AimUp Needs Your Support!!
Mountain biking trail centres have provided the double impact of giving those who ride their bikes off road a destination for fun and exertion and for the regions who host them, a much needed positive economic boost.
The 7stanes network of mountain biking centres in the South of Scotland were initially developed as part of the response to the impact of the foot and mouth outbreak of 2001 on tourism and hill farming. The visitors these centres brought to the region made a significant positive contribution to the local economy. The Forestry Commission Scotland’s 7stanes led the way in the development of MTB facilities in the UK and are rated among the best in the world.
By 2010, the majority of these visits were made to the two 7stanes centres in the Tweed Valley, Glentress and Innerleithen, which continue to be rated among the best for trail experiences anywhere.
Recent years have seen a growth in the number of MTB facilities across the UK and many new innovations in the sector at international level. These have changed the competitive environment in which mountain biking in the Tweed Valley operates, leading to recognition that, in order to continue to compete successfully in the growing MTB market, there is a need for additional facilities in the Tweed Valley that add to the biking experience and attract return and new visitors.
This need is exacerbated by the continued trends of decline in the Tweed Valley to visitor numbers, occupancy rates in the local accommodations and numbers of businesses going out of business. The rates of decline in the Scottish Borders are higher than for the rest of Scotland.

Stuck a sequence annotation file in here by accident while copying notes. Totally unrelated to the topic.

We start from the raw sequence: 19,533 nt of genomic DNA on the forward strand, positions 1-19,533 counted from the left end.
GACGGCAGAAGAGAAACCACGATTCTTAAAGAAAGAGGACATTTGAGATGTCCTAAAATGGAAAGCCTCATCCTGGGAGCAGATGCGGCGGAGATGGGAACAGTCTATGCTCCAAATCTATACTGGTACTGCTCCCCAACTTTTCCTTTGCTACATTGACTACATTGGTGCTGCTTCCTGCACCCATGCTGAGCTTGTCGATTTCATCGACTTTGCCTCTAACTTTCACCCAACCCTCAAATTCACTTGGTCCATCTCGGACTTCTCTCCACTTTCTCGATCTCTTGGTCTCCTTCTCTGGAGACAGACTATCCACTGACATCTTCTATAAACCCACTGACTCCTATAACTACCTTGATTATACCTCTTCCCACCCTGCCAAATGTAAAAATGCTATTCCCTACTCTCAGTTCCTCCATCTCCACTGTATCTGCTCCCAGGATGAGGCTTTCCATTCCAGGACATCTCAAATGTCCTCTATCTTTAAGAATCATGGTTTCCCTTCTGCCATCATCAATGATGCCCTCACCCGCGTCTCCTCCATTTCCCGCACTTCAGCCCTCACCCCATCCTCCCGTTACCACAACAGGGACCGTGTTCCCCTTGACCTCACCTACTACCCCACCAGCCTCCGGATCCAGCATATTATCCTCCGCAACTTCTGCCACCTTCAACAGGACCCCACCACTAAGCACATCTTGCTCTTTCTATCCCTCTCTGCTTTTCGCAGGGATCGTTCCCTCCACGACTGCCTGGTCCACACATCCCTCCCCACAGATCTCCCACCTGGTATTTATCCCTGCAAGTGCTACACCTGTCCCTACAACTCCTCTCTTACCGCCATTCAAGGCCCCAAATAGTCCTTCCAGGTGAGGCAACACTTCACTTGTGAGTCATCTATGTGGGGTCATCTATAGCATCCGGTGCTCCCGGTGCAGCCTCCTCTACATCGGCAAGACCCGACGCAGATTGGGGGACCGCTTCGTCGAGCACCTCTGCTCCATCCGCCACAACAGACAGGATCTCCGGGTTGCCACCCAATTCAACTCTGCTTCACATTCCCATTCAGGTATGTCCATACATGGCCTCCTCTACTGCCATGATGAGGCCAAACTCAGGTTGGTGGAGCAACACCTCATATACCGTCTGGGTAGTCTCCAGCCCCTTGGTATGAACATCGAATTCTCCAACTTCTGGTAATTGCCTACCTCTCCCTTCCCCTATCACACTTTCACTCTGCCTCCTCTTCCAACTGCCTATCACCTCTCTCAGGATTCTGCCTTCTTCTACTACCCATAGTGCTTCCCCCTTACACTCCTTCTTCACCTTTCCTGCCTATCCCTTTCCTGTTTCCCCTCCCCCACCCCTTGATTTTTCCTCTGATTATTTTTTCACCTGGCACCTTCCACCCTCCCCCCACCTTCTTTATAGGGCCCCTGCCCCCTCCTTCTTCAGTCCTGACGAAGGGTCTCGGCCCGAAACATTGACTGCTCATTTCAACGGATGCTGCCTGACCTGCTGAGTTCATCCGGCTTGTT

The community of Innerleithen in the Tweed valley decided that MTB was a leading theme and opportunity to be pursued to address this decline and as a means to sustain the community. A community call to action resulted in the formation of AIMUp, a group of volunteers who have developed a viable operational plan for new facilities which includes a unique dedicated rail based uplift system, suitable for use by all visitor types. AIMUp’s proposal includes rechannelling earnings to community projects and trail development. AIMUp secured planning permission and land owner agreements but capital funding from either public or private sources eludes them.
To address the economic decline and to secure the Tweed Valley’s future as a year round World destination, there is need for a for step change – a game changer is needed which can act as a catalyst for step change, a new café on its own is not sufficient. AIMUp views its uplift as the step change and a priority. The dedicated uplift with new visitor facilities and trails in the Tweed valley is the minimum priority if differentiation at National and continued status as an international centre is credible.
Meantime a report has been commissioned by Scottish Borders Council on behalf of the Tweed Valley Mountain Biking Stakeholder Group – a consortium of public and private sector bodies that has been formed in support of the South of Scotland Alliance’s Rural Economic Development Programme 2014 – 2016. This programme has identified mountain biking as one of four strategic priority areas for capital related activity in the South of Scotland. The Stakeholder Group has yet to determine the priorities for investment and a forward action plan.
AIMUp has a plan in need of investment. AIMUp is pressing its case with the Stakeholder Group and seeks statements of support from the MTB and wider communities that:
- The dedicated uplift system will add to the attractiveness and status of the Tweed Valley as a year round MTB destination
- The uplift is a priority and will be a “game changer”
- It will be more than downhill mountain bikers who would use the uplift.
Please email Ian Campbell at email@example.com to offer supporting comments.